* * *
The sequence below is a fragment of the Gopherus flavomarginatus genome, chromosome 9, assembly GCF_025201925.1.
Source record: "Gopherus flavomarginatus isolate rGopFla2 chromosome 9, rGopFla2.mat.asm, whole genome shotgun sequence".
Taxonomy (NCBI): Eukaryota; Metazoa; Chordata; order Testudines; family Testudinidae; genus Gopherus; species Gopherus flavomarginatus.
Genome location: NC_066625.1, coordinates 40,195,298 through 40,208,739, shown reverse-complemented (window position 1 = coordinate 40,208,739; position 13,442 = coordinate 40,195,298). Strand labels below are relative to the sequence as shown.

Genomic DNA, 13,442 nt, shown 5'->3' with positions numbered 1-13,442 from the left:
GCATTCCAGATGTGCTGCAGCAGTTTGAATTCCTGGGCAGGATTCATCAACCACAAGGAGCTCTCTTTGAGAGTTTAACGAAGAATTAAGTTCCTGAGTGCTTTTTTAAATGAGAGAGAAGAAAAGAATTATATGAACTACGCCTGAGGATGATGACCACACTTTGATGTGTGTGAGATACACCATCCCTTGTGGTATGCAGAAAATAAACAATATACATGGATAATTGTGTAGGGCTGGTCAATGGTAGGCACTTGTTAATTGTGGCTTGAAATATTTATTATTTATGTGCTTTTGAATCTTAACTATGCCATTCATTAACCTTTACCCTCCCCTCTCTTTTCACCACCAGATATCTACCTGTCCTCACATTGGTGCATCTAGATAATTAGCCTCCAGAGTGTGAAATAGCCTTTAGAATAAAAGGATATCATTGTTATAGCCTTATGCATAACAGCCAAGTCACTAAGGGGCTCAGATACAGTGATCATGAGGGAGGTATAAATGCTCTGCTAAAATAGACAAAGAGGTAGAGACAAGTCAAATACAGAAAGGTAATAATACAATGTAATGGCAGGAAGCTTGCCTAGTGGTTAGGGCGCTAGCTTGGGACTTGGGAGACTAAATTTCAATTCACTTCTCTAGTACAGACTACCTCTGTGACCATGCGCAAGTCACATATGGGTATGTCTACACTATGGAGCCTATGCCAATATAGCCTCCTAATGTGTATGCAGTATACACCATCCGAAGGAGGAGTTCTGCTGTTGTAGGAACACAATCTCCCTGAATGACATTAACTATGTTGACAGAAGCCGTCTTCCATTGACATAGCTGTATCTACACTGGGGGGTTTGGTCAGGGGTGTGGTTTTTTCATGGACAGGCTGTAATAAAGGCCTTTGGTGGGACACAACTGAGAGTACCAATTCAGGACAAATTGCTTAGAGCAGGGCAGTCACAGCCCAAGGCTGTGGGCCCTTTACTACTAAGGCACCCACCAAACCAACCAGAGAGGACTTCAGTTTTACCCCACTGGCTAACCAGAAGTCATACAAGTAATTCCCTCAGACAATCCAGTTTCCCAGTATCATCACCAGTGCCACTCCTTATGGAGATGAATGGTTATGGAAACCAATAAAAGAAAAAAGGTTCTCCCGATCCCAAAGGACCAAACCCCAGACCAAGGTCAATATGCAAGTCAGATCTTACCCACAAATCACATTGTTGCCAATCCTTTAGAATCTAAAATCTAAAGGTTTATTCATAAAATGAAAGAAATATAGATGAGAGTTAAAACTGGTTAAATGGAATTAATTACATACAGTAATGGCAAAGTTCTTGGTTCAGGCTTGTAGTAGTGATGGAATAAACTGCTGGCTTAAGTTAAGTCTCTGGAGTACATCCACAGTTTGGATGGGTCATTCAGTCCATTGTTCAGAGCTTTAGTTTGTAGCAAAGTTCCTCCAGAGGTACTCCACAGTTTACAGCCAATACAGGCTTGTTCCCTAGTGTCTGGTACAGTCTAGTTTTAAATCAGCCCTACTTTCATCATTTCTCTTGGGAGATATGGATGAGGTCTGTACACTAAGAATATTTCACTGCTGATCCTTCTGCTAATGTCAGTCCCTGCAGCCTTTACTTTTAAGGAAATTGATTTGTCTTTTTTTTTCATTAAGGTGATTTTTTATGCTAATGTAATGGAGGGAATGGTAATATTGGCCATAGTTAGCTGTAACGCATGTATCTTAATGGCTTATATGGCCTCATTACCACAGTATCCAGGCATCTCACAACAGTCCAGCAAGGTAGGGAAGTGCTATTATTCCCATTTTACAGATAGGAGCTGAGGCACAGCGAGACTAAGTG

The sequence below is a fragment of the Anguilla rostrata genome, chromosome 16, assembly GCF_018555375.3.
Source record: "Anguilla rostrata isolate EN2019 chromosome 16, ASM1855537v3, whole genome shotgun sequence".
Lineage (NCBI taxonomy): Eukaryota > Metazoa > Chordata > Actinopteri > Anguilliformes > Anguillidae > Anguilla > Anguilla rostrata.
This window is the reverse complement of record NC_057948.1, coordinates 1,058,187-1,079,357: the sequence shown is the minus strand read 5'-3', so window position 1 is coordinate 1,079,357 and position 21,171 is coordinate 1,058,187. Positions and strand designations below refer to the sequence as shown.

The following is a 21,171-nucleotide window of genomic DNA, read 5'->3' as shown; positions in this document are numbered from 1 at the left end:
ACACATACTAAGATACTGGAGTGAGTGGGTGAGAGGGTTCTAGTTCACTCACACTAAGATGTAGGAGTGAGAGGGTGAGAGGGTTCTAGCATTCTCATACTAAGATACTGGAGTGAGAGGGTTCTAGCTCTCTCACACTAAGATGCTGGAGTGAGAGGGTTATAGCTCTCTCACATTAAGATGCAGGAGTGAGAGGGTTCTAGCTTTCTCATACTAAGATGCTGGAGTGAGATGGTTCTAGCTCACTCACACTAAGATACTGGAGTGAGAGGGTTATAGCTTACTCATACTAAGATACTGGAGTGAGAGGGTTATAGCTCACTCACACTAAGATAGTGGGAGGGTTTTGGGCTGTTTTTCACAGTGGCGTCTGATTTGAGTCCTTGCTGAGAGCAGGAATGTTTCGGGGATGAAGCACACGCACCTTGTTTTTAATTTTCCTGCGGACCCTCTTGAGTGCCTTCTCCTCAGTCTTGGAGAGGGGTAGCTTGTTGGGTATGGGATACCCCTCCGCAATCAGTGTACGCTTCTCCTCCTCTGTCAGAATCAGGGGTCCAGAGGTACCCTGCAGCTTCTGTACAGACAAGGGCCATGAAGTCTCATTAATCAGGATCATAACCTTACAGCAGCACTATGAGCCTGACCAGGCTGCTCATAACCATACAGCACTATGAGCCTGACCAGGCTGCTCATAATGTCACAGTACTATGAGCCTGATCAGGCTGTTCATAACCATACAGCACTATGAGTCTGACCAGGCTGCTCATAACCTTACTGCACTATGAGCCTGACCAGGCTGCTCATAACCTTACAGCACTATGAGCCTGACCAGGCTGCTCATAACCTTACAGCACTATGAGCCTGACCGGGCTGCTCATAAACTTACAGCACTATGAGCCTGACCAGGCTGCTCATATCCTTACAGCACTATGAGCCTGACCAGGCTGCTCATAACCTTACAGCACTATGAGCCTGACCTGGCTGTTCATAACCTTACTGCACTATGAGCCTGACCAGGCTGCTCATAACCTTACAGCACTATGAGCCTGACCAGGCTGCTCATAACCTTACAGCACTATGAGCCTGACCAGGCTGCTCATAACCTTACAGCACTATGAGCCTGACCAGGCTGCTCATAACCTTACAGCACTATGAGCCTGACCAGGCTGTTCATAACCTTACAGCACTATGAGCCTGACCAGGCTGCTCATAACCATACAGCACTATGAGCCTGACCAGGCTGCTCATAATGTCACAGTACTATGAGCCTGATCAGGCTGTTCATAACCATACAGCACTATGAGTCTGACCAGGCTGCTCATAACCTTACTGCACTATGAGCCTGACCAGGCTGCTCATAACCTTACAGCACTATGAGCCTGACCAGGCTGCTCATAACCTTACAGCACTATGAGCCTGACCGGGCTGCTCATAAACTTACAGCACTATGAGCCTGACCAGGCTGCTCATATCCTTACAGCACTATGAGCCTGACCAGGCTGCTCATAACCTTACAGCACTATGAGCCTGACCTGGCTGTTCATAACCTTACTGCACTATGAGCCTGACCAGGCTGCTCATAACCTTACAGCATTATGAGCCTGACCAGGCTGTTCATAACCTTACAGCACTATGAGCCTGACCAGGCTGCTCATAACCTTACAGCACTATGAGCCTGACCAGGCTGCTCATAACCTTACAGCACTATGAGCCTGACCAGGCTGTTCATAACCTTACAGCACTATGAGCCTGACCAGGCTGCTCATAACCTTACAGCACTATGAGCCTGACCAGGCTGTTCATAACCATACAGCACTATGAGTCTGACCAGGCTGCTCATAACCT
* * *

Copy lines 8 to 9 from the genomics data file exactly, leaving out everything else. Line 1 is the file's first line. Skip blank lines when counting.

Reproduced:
Source record: "Anguilla rostrata isolate EN2019 chromosome 16, ASM1855537v3, whole genome shotgun sequence".
Lineage (NCBI taxonomy): Eukaryota > Metazoa > Chordata > Actinopteri > Anguilliformes > Anguillidae > Anguilla > Anguilla rostrata.